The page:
Whilst I try to keep myself to myself and train in private gyms I am occasionally forced to venture into commercial gyms, doing so often leaves me frustrated and confused. Every time I log in to social media I am again bombarded by puzzling training regimes and flawed thinking. We live in a time where quality training information is freely available yet never before has there been so much shoddy training going on.
Whilst I have never, or will never, claim to be an expert in this area I am confident in knowing the basics and implementing these have done me pretty well so far. I have made many mistakes myself, but by being reflective, admitting when these have happened and seeking expert advice where I can I have gradually refined my thinking to the point where I know what to do for the vast majority of goals myself or others may have.
In this brief article I’m going to highlight the common training mistakes that I see on a daily basis and suggest some alternatives. The purpose here isn’t to attack anyone or taunt, it’s to educate. If you’re a trainer implementing some of these methods then take a step back and ask yourself why, is it because you 100% believe in them or is it because they make you more money than doing it properly? If it’s the latter I’d suggest you’re in the wrong profession.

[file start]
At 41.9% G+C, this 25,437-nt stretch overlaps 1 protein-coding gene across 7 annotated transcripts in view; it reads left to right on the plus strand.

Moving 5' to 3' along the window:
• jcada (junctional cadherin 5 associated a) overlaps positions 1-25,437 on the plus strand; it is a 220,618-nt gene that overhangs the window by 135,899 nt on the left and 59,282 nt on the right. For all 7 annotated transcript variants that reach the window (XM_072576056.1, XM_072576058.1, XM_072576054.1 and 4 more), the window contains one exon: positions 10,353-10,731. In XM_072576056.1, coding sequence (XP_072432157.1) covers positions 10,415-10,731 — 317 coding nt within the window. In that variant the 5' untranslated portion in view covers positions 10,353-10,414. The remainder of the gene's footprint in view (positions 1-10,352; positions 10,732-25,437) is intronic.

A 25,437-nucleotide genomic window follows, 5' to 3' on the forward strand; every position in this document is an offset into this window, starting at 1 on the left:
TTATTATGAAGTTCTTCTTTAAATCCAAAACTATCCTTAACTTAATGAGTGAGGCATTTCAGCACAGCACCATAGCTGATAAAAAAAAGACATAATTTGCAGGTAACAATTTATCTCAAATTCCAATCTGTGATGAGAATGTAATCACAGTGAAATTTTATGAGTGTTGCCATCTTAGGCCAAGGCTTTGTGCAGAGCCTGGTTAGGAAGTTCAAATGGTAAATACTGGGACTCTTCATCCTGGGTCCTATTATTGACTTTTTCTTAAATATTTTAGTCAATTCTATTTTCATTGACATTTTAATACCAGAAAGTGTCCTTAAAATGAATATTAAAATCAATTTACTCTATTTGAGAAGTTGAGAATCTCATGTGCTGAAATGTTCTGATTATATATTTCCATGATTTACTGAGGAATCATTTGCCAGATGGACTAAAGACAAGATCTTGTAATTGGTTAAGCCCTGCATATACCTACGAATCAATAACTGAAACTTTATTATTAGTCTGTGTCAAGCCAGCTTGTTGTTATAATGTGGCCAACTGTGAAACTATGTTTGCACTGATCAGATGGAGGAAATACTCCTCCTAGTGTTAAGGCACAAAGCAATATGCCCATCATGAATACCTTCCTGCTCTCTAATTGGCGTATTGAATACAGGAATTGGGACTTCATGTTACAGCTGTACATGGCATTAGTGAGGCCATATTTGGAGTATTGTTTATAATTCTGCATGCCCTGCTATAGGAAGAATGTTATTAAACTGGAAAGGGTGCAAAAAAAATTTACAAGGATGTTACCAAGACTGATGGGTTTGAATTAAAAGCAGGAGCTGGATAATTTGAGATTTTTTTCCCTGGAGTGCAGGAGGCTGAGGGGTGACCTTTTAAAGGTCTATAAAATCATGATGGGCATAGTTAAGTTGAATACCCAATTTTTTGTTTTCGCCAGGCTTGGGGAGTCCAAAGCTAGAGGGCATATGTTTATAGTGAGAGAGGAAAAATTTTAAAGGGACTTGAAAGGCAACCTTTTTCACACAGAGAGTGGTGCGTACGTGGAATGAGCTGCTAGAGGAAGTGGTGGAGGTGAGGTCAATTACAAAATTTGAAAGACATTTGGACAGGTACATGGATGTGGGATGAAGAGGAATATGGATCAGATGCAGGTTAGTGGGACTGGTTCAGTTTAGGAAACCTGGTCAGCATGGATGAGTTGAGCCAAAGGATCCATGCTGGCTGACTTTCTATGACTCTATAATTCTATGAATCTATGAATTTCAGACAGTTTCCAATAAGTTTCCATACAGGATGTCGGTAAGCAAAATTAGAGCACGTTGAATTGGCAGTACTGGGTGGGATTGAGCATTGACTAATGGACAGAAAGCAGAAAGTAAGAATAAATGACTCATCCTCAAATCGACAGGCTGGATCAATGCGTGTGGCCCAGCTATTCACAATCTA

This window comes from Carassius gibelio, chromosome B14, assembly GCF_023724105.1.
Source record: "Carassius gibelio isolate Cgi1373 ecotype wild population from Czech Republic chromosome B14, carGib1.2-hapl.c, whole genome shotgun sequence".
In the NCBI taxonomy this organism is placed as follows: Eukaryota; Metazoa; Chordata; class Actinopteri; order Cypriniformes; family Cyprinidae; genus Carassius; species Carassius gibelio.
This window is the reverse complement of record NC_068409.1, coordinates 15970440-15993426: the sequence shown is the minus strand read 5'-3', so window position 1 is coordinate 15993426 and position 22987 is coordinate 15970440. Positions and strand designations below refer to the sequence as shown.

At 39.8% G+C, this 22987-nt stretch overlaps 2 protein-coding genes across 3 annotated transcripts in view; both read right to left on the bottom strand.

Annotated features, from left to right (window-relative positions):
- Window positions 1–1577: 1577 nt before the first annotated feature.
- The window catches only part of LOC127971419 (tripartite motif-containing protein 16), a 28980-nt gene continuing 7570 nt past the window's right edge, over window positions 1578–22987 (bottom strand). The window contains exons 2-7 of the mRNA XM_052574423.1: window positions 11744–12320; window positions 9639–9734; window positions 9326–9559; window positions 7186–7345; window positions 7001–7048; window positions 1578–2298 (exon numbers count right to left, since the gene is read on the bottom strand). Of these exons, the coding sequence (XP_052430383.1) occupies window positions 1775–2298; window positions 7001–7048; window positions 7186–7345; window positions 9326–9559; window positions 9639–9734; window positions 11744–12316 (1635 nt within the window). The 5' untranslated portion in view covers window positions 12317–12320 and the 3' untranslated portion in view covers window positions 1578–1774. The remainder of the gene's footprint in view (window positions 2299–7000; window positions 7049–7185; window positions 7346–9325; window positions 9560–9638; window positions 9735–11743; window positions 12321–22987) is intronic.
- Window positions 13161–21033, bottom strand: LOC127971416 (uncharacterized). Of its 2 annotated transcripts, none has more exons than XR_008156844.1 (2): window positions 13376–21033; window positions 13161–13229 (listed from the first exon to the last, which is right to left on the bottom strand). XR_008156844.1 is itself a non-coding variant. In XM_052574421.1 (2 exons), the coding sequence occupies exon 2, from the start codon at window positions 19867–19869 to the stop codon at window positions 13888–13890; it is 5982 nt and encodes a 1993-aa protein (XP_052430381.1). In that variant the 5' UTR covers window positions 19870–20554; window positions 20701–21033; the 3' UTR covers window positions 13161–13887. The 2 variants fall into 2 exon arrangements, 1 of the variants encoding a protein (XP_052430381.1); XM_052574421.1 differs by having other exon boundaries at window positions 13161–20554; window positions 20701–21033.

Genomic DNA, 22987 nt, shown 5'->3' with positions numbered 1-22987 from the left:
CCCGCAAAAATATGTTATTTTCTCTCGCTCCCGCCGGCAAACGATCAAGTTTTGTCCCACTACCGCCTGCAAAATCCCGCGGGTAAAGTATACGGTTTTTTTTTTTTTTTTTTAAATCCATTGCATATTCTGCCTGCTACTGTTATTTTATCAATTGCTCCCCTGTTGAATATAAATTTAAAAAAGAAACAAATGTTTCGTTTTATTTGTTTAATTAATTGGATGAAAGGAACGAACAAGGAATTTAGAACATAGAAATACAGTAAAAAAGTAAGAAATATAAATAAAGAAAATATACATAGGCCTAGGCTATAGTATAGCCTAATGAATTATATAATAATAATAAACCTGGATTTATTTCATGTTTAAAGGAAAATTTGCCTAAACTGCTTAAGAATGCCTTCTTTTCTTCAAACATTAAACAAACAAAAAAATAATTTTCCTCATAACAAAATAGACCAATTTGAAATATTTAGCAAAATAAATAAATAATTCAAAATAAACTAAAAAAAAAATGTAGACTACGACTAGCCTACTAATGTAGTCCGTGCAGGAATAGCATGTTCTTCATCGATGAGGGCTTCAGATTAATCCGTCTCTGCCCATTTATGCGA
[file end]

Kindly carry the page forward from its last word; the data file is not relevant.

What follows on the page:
1. Lack of planning and progression
Do you know what the next workout you’re going to do is? How about a workout a month from now? If you answer no to these then we have a problem. If you rock up to the gym and just do whatever takes your fancy or you go to group session where the trainer sticks a workout on the board then you are wasting your time. Why? Well even the most basic understandings of anatomy will be enough to know that in order to stimulate development you need to progressively overload your body. Random training fails to do this, no progression equals no progress. Whilst Crossfit has its positives the WOD (workout of the day) has become a disease amongst fitness culture. It has become easy for trainers to google a random workout and stick it on the board with no thought to development, yet it’s all good as it’s ‘Crossfit’. One thing that it is vital to understand is that the Crossfit games competitors do not train this way. Yes they will jump in and do METCONs or AMRAPs but only as part of a wider periodised programming model.